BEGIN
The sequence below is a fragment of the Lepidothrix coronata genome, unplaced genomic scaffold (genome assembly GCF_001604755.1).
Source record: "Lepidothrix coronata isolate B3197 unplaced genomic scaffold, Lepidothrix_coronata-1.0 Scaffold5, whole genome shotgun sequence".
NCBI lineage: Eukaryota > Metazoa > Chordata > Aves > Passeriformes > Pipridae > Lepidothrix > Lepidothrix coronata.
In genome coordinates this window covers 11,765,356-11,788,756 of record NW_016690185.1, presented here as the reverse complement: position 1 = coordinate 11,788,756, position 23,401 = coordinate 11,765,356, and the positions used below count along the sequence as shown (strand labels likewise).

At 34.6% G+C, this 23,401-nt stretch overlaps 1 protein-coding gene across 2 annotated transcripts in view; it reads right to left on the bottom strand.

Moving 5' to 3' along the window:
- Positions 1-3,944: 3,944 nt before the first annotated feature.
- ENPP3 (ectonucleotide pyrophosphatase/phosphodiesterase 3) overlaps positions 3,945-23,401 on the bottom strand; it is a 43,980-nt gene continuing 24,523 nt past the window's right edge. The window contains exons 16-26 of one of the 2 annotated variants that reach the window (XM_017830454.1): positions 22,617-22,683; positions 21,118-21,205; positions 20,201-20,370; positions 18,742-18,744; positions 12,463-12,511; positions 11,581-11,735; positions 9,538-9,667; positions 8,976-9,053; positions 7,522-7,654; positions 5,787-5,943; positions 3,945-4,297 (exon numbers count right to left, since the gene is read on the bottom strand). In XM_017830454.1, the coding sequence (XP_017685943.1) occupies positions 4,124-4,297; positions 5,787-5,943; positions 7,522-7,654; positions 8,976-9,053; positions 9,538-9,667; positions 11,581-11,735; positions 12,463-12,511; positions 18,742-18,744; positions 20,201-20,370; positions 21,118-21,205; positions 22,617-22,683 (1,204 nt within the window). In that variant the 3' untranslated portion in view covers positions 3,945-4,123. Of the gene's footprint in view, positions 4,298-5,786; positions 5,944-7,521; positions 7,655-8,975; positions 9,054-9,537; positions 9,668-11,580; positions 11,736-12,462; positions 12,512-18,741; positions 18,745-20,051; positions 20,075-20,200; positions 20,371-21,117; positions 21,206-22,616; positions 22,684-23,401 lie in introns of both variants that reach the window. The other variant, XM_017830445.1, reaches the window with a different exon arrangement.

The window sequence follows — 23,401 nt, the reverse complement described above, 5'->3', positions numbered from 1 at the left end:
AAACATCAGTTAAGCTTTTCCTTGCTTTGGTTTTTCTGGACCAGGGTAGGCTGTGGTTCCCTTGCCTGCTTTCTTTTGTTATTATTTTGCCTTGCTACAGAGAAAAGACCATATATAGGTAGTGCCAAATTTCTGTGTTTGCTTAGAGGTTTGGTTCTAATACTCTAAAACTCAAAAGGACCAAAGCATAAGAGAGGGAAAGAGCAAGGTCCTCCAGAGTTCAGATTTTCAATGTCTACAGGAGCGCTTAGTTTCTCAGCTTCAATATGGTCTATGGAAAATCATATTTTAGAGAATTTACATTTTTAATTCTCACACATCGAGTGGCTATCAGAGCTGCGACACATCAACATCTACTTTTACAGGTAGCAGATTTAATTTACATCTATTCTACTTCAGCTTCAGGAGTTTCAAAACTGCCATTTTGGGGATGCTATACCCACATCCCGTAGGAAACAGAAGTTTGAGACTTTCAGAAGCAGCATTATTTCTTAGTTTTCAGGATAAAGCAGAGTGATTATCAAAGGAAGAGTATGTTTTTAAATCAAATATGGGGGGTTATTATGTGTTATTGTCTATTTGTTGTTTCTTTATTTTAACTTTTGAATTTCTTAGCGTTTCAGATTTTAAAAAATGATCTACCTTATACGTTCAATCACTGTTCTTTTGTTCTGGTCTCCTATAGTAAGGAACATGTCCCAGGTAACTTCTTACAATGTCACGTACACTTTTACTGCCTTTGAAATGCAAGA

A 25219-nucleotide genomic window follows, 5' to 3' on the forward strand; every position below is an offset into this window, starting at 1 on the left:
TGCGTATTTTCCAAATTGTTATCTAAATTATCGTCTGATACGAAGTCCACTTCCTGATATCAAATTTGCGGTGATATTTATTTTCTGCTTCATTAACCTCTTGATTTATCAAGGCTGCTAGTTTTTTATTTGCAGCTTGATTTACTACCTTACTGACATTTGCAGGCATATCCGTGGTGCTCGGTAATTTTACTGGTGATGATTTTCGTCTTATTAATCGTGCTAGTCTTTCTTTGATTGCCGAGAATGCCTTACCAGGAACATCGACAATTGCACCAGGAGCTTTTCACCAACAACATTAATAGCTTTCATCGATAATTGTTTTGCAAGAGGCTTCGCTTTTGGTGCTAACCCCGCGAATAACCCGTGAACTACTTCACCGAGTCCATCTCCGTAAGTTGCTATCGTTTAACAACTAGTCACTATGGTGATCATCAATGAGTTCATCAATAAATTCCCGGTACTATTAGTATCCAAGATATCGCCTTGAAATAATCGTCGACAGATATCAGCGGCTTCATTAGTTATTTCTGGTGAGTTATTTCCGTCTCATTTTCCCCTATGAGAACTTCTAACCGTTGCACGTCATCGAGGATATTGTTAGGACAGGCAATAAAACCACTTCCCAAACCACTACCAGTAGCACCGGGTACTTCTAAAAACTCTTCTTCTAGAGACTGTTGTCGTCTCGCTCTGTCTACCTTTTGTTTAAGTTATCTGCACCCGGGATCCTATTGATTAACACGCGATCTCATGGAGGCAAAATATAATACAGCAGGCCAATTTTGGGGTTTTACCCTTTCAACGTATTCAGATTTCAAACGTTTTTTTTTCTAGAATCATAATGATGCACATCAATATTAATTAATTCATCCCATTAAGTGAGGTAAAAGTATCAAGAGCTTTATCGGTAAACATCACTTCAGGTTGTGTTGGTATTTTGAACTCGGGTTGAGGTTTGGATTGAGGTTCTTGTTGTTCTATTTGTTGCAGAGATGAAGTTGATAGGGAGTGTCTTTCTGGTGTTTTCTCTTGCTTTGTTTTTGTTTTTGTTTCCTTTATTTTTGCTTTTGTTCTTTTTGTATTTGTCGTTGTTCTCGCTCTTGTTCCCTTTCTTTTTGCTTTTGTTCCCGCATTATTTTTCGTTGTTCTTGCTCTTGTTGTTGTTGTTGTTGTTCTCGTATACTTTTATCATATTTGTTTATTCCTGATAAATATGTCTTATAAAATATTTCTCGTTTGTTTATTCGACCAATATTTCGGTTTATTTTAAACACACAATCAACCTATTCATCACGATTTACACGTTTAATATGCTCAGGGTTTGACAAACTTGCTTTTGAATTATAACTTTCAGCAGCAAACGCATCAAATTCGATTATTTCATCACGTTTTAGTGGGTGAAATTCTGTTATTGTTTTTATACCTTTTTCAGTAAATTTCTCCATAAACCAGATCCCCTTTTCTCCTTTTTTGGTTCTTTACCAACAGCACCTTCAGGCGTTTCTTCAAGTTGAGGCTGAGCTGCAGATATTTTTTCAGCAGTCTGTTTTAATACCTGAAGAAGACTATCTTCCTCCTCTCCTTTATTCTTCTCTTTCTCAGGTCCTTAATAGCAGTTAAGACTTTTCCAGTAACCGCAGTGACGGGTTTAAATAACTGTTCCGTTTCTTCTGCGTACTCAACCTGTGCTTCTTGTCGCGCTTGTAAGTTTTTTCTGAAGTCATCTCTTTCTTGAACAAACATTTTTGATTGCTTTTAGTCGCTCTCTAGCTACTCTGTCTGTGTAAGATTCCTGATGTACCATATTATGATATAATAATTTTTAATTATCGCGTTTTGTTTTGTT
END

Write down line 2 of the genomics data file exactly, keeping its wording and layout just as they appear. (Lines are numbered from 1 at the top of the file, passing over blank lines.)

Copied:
Source record: "Lepidothrix coronata isolate B3197 unplaced genomic scaffold, Lepidothrix_coronata-1.0 Scaffold5, whole genome shotgun sequence".